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Reply To: Why I Disagree with Joe Campbell

#73267

Hello Nandu,

I’d like to focus, if you don’t mind, on your second area of disagreement with Joseph Campbell (no rush getting back to me on this – I suspect this is the beginning of a long, leisurely conversation. Once you do reply, I might try splitting our exchange off from the original thread, so it doesn’t get lost amid the thickets of the earlier discussion of European  projections onto the history of Hinduism).

You describe that difference as follows:

2. Mysticism: It seems to me that both Joe and Jung were mystics to a certain extent. Over the years, I have become more and more of a hardcore rationalist. I am an atheist for all practical purposes now; and I don’t believe that there is any “mystery” out there not accessible to science.

However, I am a writer – and I do believe that both myth and art proceed from the same source. So on this level, I can still connect with Joe, and deal with all his theories as concepts which are useful for me to connect with my inner muse. You can call me a “spiritual atheist”.

I don’t seem to recall Jung having a problem with being described as a mystic – and I have no trouble embracing that label myself. Campbell, however, has a different perspective:

I’m not a mystic, in that I don’t practice any austerities, and I’ve never had a mystical experience. So I’m not a mystic. I’m a scholar, and that’s all.

I remember when Alan Watts one time asked me, “Joe, what yoga do you practice?” I said, “I underline sentences.” And that’s all I’m doing. My discipline is taking heavy notes and correlating everything I read with everything else I’ve read. I have nine drawers full of notes, and I have four more packed down in the cellar that I can’t get another piece of paper in. For 40 years I’ve taken notes on these materials that seemed to me to be opening the picture to my mind⁠.” (Interview with Jeffrey Mishlove)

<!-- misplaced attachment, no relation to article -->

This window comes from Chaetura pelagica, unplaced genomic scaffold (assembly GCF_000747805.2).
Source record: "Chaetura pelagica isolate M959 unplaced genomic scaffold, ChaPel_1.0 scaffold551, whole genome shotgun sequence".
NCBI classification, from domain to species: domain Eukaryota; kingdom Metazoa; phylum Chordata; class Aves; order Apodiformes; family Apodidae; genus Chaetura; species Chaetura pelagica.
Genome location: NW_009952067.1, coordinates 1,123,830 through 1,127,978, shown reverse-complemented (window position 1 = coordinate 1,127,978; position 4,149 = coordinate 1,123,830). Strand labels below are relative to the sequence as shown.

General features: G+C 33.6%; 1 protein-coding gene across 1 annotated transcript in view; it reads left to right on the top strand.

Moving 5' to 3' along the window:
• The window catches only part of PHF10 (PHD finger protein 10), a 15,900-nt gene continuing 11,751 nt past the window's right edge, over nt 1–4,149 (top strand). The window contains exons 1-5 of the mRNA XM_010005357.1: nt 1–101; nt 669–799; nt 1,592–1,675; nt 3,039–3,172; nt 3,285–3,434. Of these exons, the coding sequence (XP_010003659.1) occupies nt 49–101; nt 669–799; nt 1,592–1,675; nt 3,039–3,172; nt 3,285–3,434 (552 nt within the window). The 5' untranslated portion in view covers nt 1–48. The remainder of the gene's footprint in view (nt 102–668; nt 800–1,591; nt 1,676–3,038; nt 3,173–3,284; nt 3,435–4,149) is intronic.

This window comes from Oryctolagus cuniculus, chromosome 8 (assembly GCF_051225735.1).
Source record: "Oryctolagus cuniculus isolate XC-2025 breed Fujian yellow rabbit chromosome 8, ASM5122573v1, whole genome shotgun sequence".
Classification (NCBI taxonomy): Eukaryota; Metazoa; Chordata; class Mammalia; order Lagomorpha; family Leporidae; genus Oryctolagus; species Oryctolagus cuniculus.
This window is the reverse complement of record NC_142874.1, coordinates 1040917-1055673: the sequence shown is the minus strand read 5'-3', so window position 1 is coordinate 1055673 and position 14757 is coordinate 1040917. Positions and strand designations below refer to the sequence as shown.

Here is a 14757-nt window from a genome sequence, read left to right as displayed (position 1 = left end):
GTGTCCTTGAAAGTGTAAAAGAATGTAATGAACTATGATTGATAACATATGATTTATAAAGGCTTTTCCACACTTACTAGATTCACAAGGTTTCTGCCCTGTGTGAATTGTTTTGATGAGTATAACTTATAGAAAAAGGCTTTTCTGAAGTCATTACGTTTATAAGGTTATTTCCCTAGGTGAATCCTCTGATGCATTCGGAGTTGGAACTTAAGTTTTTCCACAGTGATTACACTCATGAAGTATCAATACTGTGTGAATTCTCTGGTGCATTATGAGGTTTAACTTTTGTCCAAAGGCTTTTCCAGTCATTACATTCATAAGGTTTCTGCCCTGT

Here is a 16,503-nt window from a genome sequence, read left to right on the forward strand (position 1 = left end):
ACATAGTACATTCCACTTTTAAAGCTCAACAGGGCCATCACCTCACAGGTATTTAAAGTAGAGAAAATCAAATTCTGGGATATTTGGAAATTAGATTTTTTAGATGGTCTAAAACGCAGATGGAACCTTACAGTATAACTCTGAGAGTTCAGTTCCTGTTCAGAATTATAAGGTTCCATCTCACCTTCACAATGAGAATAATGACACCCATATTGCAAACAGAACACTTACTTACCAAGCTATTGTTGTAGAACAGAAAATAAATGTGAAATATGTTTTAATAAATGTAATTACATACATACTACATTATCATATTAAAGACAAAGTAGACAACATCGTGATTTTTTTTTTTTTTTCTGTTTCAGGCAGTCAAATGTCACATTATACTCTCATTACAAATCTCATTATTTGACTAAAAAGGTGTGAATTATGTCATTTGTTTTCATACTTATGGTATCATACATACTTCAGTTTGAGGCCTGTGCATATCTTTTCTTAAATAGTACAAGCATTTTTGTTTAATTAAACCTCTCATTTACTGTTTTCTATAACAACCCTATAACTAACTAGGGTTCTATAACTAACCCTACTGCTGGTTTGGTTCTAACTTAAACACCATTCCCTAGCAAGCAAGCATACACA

Maybe it would help if you shared your understanding of what a mystic is, which seems different than Joseph Campbell’s understanding (that’s not to determine which is correct, but to ensure our vocabulary doesn’t trip us up and have us thinking we disagree where our perspectives actually overlap, and vice versa).

Campbell’s definition would appear to be that a mystic is someone who has had a mystical experience – an actual experience of the transcendent which can not be put into words, as opposed to using words as metaphors for the transcendent (which is done by mystics and non-mystics alike).

I would agree with that definition, as far as it goes, which is in sync with my own subjective experience. You mention that you are now an atheist and believe there are no mysteries out there which are not accessible to science; that may be, but I’m not clear as to why either of those beliefs would preclude and/or negate a mystical perspective. One doesn’t need to believe in deity to be a mystic (multiple schools of Buddhist thought attest to that), nor disbelieve in science (theoretical physicists and Nobel winners Erwin Schrödinger and Wolfgang Paul are just two scientists of many who come to mind); heck, the wave-particle paradox is a scientifically confirmed example of what lies beyond and remains inaccessible to human experience and conception.

Campbell’s understanding of mysticism appeals to me. I have experienced what cannot be put into what words, experiences that I can’t “describe” to anyone who has not had such themselves, but can only “talk around.” There is no way I can rationally explain or convey these subjective experiences, which some might describe as existing only in my head – crazy talk, if you will.